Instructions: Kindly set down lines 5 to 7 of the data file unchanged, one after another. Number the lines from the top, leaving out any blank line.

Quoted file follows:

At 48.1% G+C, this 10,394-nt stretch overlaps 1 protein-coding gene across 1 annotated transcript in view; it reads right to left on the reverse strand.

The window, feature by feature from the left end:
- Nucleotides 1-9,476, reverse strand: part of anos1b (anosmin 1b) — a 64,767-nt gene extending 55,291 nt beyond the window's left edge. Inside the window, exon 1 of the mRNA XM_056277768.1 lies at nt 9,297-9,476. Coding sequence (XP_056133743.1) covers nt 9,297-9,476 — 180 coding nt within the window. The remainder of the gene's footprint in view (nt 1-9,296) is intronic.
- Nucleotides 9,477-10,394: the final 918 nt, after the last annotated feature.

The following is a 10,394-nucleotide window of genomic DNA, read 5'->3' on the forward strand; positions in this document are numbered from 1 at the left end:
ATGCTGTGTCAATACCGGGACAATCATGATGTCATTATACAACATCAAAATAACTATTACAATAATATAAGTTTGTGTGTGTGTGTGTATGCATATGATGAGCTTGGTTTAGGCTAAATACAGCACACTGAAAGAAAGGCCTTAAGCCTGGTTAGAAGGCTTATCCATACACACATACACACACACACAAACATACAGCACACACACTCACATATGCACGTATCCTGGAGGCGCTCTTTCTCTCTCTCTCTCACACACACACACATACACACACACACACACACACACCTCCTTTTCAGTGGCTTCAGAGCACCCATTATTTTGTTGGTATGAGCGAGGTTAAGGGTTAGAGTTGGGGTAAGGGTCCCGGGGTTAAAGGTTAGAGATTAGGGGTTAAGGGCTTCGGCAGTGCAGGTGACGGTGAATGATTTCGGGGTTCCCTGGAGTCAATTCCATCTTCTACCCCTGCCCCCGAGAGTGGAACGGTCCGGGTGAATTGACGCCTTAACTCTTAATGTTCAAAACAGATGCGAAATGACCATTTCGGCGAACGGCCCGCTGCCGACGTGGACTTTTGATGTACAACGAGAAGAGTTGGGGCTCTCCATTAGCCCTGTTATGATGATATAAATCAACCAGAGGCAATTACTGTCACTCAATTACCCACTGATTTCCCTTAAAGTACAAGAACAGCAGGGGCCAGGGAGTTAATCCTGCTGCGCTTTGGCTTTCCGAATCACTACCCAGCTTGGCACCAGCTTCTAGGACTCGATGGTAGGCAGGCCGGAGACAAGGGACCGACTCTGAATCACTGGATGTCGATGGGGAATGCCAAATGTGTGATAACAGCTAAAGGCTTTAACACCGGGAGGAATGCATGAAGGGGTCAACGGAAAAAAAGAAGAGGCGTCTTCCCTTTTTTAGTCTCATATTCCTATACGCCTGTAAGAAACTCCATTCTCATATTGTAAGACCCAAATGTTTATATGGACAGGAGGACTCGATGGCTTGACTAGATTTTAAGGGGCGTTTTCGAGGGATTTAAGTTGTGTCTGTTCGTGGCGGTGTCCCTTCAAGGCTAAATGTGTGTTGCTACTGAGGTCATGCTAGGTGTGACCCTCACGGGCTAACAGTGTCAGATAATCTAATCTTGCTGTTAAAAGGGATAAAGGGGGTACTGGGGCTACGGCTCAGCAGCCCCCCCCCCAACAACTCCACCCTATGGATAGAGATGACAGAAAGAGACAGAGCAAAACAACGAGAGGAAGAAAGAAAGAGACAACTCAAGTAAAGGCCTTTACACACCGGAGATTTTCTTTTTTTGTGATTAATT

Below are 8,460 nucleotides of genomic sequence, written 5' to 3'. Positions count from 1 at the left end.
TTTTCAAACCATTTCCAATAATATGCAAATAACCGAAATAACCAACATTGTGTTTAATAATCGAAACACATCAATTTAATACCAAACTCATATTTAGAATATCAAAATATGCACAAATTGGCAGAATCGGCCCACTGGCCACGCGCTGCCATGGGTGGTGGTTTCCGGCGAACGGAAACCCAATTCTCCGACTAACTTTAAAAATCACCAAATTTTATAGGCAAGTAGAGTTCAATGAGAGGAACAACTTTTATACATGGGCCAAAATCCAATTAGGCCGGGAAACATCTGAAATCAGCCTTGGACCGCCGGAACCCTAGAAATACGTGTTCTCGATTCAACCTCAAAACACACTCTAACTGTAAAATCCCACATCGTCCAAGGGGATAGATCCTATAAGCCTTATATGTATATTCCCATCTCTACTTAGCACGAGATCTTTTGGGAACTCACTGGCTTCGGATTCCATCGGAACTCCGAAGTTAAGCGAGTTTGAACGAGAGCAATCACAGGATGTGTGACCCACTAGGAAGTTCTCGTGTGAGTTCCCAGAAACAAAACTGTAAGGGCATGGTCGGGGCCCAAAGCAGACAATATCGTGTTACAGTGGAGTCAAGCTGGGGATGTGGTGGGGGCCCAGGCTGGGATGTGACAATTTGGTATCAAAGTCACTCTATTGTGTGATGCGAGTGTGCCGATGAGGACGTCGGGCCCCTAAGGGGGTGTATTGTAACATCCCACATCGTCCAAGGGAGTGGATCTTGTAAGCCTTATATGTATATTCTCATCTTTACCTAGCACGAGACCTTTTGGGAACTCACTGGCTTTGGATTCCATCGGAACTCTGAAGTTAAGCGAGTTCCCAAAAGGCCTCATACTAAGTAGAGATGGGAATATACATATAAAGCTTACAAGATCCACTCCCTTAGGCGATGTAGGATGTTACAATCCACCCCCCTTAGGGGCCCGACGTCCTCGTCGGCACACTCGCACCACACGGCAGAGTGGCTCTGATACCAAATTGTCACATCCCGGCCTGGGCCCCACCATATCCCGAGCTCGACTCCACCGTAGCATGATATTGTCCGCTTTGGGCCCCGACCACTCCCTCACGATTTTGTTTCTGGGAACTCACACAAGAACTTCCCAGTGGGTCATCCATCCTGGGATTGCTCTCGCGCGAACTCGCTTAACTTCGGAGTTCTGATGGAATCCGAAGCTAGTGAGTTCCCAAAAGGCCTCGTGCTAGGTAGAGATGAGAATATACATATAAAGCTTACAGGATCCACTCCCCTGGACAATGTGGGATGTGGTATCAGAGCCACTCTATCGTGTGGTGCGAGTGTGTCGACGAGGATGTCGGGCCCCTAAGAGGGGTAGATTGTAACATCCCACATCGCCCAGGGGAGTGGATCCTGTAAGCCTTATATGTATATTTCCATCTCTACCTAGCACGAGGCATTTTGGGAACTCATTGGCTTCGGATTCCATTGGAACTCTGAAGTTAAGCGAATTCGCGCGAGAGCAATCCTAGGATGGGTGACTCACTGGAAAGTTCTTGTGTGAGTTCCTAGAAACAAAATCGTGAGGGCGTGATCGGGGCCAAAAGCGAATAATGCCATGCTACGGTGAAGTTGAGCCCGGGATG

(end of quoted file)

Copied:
The following is a 10,394-nucleotide window of genomic DNA, read 5'->3' on the forward strand; positions in this document are numbered from 1 at the left end:
ATGCTGTGTCAATACCGGGACAATCATGATGTCATTATACAACATCAAAATAACTATTACAATAATATAAGTTTGTGTGTGTGTGTGTATGCATATGATGAGCTTGGTTTAGGCTAAATACAGCACACTGAAAGAAAGGCCTTAAGCCTGGTTAGAAGGCTTATCCATACACACATACACACACACACAAACATACAGCACACACACTCACATATGCACGTATCCTGGAGGCGCTCTTTCTCTCTCTCTCTCACACACACACACATACACACACACACACACACACACCTCCTTTTCAGTGGCTTCAGAGCACCCATTATTTTGTTGGTATGAGCGAGGTTAAGGGTTAGAGTTGGGGTAAGGGTCCCGGGGTTAAAGGTTAGAGATTAGGGGTTAAGGGCTTCGGCAGTGCAGGTGACGGTGAATGATTTCGGGGTTCCCTGGAGTCAATTCCATCTTCTACCCCTGCCCCCGAGAGTGGAACGGTCCGGGTGAATTGACGCCTTAACTCTTAATGTTCAAAACAGATGCGAAATGACCATTTCGGCGAACGGCCCGCTGCCGACGTGGACTTTTGATGTACAACGAGAAGAGTTGGGGCTCTCCATTAGCCCTGTTATGATGATATAAATCAACCAGAGGCAATTACTGTCACTCAATTACCCACTGATTTCCCTTAAAGTACAAGAACAGCAGGGGCCAGGGAGTTAATCCTGCTGCGCTTTGGCTTTCCGAATCACTACCCAGCTTGGCACCAGCTTCTAGGACTCGATGGTAGGCAGGCCGGAGACAAGGGACCGACTCTGAATCACTGGATGTCGATGGGGAATGCCAAATGTGTGATAACAGCTAAAGGCTTTAACACCGGGAGGAATGCATGAAGGGGTCAACGGAAAAAAAGAAGAGGCGTCTTCCCTTTTTTAGTCTCATATTCCTATACGCCTGTAAGAAACTCCATTCTCATATTGTAAGACCCAAATGTTTATATGGACAGGAGGACTCGATGGCTTGACTAGATTTTAAGGGGCGTTTTCGAGGGATTTAAGTTGTGTCTGTTCGTGGCGGTGTCCCTTCAAGGCTAAATGTGTGTTGCTACTGAGGTCATGCTAGGTGTGACCCTCACGGGCTAACAGTGTCAGATAATCTAATCTTGCTGTTAAAAGGGATAAAGGGGGTACTGGGGCTACGGCTCAGCAGCCCCCCCCCCAACAACTCCACCCTATGGATAGAGATGACAGAAAGAGACAGAGCAAAACAACGAGAGGAAGAAAGAAAGAGACAACTCAAGTAAAGGCCTTTACACACCGGAGATTTTCTTTTTTTGTGATTAATT

Below are 8,460 nucleotides of genomic sequence, written 5' to 3'. Positions count from 1 at the left end.